Chris Froome says he has not broken any rules amid Salbutamol test
By Allan Valente
Last Updated: 14/12/17 9:19am
Chris Froome says he has not broken any rules and believes his legacy will remain intact after the UCI asked for an explanation on elevated levels of Salbutamol in his sample.
On Wednesday, Team Sky confirmed that the UCI had sought an explanation about elevated levels of Salbutamol in Froome's urine during the Vuelta a Espana, which he won to add to his earlier Tour de France victory.
A team statement explained that a urine test taken on September 7, after stage 18 of the Vuelta, revealed a concentration of Salbutamol above World Anti-Doping Agency rules, and said the "notification of the test finding does not mean that any rule has been broken".
The statement said Froome increased his dosage of Salbutamol on the advice of Team Sky doctors after experiencing "acute asthma symptoms" during the last week of the year's final grand tour.
The four-time Tour de France winner says he understands people's fears of another doping scandal in cycling but he insists that is not the case here, and refuted suggestions his legacy would be impacted by the situation.
"I do understand this has come as a big shock to a lot of people but I stand by what I have always said and I certainly haven't broken any rules here," said Froome. "I haven't taken any more than the permissible amount and I'm sure at the end of the day, the truth will be told.
"I can understand a lot of people's reactions, especially given the history of the sport, but this is a very different case. This is not a positive test.
"I've always taken my leadership position in the sport very seriously. Obviously, the sport is coming from a place with a very dark background and I've tried to do everything throughout my career to try and show that the sport has turned around and certainly in my case now, I don't feel as if there was any wrongdoing."
He added: "As it stands, the UCI have asked me for more information regarding my use of Salbutamol, which is a very common medicine used in treating asthma. I think all asthmatics out there will know what Salbutamol is.
"And I've obviously been only too happy to try and help the UCI fill in the blanks and to give all that information up along with the team to try and get to the bottom of what has happened here."
Froome says Salbutamol "is a very complex subject" but insists he has been treating his asthma properly for a decade now.
"Salbutamol is something that can be affected by a lot of different factors. Dehydration, the way the body metabolises it, for example, can vary very much day to day, and also between different individuals," he said.
"The more I have read about it, the more I have learned about it, the more I understand it is a very complex subject.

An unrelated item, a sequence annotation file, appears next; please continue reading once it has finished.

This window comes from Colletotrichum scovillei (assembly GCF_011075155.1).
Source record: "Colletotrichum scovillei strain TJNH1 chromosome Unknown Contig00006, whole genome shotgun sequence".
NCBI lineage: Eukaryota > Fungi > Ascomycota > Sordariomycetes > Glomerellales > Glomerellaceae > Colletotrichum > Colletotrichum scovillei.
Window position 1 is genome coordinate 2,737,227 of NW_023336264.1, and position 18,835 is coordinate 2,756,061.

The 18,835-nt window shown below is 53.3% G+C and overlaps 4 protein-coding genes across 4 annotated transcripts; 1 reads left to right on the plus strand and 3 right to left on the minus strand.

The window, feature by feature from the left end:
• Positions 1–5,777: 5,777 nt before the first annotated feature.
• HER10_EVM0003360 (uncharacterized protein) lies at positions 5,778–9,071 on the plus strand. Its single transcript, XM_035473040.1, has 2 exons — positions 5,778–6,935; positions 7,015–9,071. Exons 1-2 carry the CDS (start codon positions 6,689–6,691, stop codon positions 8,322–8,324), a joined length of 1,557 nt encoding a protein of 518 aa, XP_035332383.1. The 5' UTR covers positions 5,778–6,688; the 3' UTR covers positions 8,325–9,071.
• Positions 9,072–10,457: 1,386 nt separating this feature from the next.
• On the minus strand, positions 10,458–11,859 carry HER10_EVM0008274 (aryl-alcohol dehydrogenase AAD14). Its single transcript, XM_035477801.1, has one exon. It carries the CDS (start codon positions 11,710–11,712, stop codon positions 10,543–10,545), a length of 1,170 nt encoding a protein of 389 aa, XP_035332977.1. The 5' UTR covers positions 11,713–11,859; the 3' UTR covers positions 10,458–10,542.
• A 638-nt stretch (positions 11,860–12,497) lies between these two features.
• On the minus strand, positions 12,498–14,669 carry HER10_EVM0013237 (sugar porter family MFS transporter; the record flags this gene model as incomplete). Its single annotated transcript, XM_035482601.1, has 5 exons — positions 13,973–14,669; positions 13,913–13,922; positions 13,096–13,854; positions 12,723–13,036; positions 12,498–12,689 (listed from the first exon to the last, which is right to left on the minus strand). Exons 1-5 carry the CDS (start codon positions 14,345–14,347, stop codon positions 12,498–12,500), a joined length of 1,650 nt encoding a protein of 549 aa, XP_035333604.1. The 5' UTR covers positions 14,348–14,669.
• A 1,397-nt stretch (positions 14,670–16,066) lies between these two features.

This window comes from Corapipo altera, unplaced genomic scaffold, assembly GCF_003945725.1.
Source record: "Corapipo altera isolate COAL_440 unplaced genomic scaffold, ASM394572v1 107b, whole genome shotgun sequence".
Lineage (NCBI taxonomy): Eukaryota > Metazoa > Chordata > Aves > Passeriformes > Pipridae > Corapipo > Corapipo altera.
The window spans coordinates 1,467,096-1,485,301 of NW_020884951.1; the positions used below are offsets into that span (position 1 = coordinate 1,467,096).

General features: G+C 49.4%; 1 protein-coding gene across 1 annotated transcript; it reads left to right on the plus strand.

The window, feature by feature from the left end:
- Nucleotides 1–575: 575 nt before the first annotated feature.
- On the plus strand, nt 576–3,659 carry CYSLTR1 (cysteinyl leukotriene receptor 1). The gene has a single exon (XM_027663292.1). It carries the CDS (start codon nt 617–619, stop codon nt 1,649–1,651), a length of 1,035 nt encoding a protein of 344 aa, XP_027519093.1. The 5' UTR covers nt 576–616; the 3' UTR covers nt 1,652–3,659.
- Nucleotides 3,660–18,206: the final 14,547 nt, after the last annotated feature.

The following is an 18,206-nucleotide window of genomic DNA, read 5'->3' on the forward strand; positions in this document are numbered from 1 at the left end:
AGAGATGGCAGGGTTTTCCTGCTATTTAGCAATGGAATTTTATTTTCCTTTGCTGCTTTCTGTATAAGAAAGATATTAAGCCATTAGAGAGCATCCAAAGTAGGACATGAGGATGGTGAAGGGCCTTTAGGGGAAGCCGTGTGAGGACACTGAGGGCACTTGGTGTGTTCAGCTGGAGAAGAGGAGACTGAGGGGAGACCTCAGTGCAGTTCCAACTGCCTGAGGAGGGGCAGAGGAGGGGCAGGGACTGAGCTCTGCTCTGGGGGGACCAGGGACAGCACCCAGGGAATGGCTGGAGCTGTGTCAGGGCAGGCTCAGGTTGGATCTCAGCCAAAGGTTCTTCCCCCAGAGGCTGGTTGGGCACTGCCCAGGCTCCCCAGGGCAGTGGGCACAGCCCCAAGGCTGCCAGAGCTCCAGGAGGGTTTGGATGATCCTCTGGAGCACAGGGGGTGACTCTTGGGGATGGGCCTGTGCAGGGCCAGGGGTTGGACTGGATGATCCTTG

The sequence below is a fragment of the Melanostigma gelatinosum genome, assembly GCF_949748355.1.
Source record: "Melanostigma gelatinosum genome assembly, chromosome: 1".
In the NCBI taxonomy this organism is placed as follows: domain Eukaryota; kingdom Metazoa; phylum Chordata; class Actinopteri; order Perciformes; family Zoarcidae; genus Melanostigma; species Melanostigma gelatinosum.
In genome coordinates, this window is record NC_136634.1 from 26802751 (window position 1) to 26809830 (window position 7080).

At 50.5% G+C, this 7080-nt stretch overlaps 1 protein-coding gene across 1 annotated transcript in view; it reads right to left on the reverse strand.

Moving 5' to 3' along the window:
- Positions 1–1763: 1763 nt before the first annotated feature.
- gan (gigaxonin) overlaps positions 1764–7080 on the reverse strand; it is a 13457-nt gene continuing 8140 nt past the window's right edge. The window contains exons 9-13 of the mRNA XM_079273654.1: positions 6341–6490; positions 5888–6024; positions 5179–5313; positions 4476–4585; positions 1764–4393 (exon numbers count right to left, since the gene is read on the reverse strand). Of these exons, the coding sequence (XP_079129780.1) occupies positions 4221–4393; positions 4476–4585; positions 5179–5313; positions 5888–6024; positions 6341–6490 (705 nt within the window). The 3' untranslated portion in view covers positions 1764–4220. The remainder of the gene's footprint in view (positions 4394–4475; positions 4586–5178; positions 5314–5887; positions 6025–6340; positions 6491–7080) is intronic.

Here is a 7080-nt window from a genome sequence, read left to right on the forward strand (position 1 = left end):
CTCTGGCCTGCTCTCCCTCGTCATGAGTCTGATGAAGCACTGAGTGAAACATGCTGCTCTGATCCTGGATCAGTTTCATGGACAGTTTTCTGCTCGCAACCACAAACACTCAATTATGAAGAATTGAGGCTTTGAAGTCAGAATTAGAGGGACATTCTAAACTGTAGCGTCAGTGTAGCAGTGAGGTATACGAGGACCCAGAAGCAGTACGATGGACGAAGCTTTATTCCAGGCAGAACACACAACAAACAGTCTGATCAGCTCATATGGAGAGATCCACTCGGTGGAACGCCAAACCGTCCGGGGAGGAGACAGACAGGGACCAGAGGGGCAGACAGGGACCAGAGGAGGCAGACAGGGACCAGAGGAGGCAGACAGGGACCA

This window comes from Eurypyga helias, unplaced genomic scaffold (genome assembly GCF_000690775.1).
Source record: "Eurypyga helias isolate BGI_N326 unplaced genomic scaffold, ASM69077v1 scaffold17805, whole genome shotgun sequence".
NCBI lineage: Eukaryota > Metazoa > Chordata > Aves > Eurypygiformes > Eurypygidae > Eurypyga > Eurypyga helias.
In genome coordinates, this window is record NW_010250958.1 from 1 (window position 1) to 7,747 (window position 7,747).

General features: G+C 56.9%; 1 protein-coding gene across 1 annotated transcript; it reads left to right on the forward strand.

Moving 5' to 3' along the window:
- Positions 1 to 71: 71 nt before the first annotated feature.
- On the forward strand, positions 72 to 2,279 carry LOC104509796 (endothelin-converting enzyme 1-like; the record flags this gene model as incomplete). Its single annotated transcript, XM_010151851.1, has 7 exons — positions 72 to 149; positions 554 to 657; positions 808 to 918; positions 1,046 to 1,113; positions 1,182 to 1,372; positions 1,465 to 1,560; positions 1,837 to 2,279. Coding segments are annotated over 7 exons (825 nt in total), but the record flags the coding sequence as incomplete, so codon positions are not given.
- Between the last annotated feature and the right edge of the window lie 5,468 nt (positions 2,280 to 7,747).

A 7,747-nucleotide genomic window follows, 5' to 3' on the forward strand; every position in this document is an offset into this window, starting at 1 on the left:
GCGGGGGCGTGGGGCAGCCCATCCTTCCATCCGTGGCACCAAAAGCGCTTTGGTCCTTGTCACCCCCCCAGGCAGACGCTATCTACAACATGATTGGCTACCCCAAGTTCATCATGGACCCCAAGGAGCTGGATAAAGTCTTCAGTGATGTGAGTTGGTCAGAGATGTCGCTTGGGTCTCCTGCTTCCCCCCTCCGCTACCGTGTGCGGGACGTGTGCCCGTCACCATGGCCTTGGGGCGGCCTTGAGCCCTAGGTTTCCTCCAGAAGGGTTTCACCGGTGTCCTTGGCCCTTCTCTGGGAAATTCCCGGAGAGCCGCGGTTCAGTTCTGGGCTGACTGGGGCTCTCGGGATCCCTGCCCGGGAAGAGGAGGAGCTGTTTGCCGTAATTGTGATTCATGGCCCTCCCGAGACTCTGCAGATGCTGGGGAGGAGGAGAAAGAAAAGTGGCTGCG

"There are very clear limits as to how much Salbutamol an athlete is able to take. It doesn't require a TUE and you have to remember, I have been a professional cyclist now, treating my symptoms and racing with asthma, for 10 years.
"This is my 10th season as a professional cyclist. I know what those rules are, I know what those limits are and I've never gone over those limits."
On the day the test was taken, on September 7, Froome told reporters he was feeling fine but he insists now he did not want to give any of his rivals an edge for the following day of racing, and says he was having problems breathing.
"You have to take a bit of a step back here and remember that during a grand tour, I'm in the leader's jersey, I'm obviously being tested every day but more than that, I am racing against guys who are looking for any kind of weakness," he said.
"I'm not going to openly admit halfway or three-quarters of the way through a grand tour that 'yes, I am suffering with something here, I have got a weakness' because my rivals would all come out the next day absolutely swinging.
"In the heat of the moment, that is part of the race. I need to try and disguise any kind of weaknesses at that point.
"I think the mere fact that the journalists were asking me 'are you sick? Are you battling with something?'... it meant that they could see I was having problems breathing after the stage. It was clear to everyone that I was very symptomatic at that time."
Froome insists he has the proper medical records, is providing the UCI with all the relevant information and says he has not focused on the prospect of not competing next year, depending on the outcome of the situation.
"I have certainly shared everything I have with the UCI and told them exactly, I have got a very clear routine when I use my inhaler and how many times I use it, and I have given all that information to the UCI to help get to the bottom of this," he said.
"As it stands right now, I'm just going to focus on the process and try to give the authorities all the relevant information and make sure that I give myself the best chance in this case but I'm certainly not going to speculate about the outcome as it stands."